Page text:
How-to: Modify the standard TS7800 disk image

The problem: you need to add static files, such as compiled binaries, to an existing image, before burning it to an SD card, where it mounts read-only on your TS7800 (or SBC of choice).

The solution: use the loop device.

First off, hats off, mad props, kudos, and all that to CP, for pointing me on the path to this discovery. It's a simple idea that should be obvious, but there is little discussion that I can find from brief Internet searches on this topic (except this excellent post about constructing an image for the BeagleBone Black). While my goal was to modify an existing image for the Technologic TS7800, you should be able to use this method to modify existing images for other SBCs as well, besides all the other boards Technologic produces.

What you will need

  • A Linux system, virtualized or no, where you have superuser powers; I used Utopic Unicorn
  • util-linux (possibly already installed, but use your package manager to find out)
  • A system image (latest for TS7800 is here)

Steps

1. Unpack the system image.

$ bzip2 -d 512mbsd-wheezy-2.6.34-mar-10-2015.dd.bz2


2. View the partition table.

$ fdisk -l 512mbsd-wheezy-2.6.34-mar-10-2015.dd  

Disk 512mbsd-wheezy-2.6.34-mar-10-2015.dd: 512 MiB, 536870912 bytes, 1048576 sectors  
Units: sectors of 1 * 512 = 512 bytes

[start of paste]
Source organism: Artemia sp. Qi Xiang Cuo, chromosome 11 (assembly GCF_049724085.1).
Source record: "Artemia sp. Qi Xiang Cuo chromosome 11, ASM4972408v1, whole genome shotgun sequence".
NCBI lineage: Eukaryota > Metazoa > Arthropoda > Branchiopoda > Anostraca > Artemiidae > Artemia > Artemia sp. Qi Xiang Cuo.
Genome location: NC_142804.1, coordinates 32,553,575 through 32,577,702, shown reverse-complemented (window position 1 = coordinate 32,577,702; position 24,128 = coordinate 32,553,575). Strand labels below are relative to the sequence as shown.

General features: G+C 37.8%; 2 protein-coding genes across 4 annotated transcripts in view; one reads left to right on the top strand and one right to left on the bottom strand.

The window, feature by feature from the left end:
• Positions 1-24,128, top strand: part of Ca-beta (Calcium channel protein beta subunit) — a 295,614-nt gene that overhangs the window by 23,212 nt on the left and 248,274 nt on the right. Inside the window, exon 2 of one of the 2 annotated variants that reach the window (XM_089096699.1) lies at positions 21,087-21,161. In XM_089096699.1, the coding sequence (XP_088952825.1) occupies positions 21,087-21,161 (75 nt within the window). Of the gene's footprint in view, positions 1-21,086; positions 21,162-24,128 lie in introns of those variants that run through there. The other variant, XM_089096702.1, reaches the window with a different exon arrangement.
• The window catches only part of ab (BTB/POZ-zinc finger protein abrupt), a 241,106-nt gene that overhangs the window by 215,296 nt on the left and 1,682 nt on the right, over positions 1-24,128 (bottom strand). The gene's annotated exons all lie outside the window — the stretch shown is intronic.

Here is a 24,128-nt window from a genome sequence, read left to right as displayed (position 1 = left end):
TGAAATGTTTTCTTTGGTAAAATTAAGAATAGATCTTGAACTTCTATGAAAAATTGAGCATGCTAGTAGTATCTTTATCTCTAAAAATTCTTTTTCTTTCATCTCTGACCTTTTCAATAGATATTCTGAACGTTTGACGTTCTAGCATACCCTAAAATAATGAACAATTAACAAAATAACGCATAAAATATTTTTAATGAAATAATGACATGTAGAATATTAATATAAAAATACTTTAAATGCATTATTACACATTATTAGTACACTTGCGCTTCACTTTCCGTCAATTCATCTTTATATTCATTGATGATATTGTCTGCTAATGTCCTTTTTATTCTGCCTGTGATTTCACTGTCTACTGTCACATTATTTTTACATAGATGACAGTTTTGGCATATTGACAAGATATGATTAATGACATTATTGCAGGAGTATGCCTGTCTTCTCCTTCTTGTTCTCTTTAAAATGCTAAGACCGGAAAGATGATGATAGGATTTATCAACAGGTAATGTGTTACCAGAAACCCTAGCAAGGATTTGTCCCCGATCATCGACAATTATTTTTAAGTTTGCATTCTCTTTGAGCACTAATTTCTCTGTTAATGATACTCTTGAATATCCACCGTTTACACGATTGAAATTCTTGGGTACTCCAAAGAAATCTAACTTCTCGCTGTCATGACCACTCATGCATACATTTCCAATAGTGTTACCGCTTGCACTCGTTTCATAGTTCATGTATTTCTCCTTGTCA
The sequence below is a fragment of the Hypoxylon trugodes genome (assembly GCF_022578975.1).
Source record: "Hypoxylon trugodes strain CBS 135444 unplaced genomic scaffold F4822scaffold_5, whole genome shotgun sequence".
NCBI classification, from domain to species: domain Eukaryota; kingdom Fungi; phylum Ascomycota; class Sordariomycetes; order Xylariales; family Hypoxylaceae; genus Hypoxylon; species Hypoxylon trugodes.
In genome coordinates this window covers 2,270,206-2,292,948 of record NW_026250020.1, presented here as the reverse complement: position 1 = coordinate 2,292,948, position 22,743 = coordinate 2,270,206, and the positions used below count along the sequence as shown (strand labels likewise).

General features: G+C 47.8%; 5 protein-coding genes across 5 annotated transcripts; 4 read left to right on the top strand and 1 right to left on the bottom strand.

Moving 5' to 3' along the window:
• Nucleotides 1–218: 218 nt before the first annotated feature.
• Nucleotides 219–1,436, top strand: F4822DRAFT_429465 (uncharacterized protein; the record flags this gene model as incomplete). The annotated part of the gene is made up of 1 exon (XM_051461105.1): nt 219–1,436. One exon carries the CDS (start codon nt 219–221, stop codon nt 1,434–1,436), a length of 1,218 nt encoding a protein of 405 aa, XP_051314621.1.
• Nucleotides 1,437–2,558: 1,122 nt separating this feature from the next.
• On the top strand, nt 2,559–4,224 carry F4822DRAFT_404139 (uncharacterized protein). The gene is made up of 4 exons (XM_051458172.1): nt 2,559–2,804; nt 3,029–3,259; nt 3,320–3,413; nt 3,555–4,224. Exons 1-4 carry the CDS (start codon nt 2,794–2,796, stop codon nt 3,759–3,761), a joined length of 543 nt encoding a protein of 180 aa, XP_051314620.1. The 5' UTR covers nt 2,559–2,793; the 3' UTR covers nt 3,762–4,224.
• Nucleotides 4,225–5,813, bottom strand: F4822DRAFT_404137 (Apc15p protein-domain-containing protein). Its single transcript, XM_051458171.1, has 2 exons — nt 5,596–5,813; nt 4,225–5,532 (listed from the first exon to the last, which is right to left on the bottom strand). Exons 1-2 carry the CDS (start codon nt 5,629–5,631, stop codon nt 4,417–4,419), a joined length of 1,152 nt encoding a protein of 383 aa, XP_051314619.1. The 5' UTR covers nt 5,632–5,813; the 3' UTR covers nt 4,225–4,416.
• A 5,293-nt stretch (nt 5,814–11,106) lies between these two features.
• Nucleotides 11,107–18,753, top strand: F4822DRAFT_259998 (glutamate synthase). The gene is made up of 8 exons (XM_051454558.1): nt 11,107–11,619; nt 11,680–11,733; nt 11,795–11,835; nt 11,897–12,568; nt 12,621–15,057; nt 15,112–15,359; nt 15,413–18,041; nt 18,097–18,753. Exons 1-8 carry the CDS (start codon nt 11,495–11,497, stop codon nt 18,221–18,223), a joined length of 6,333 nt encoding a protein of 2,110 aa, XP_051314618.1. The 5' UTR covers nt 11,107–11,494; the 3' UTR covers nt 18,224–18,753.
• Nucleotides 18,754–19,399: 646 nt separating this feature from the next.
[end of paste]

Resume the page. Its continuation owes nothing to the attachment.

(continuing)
Sector size (logical/physical): 512 bytes / 512 bytes  
I/O size (minimum/optimal): 512 bytes / 512 bytes  
Disklabel type: dos  
Disk identifier: 0x00000000  

Device                                Boot Start     End Sectors   Size Id Type  
512mbsd-wheezy-2.6.34-mar-10-2015.dd1        256    8447    8192     4M  c W95 FAT32 (LBA)  
512mbsd-wheezy-2.6.34-mar-10-2015.dd2       8448   14591    6144     3M da Non-FS data  
512mbsd-wheezy-2.6.34-mar-10-2015.dd3      16640   22784    6145     3M da Non-FS data  
512mbsd-wheezy-2.6.34-mar-10-2015.dd4      22786 1048575 1025790 500.9M 83 Linux  


3. Take note of the Start and End sectors of the partition you want to mount, as well as the sector size. In our case, we want to mount the fourth partition, so:
- Start: 22786
- End: 1048575
- Sector size: 512 bytes
4. Multiply the Start sector number by the sector size to calculate the starting offset in bytes. Do the same for the End sector number.
- Starting offset: 22786 * 512 = 11666432
- End: 1048575 * 512 = 536870400
5. Use the values you just calculated to mount the partition to the loop device using losetup. On Ubuntu, this mounts at /media/username/disklabel.

$ sudo losetup --offset 11666432 --sizelimit 536870400 -f 512mbsd-wheezy-2.6.34-mar-10-2015.dd


6. Make your modifications to the mounted filesystem.
7. Unmount the partition.

$ sudo umount /media/_username_/_disklabel_  


8. Tell losetup to detach the partition.

$ sudo losetup -d /dev/loop0

Where to go from here

Now that your image is modified, you can write it to your SD card and fire up your TS7800.

There's obviously a lot more potential here than just adding a few files to an existing image; as the post referenced above mentions, there are several use cases for this, not the least of which is creating an automated build pipeline that results in a usable image for your SBC.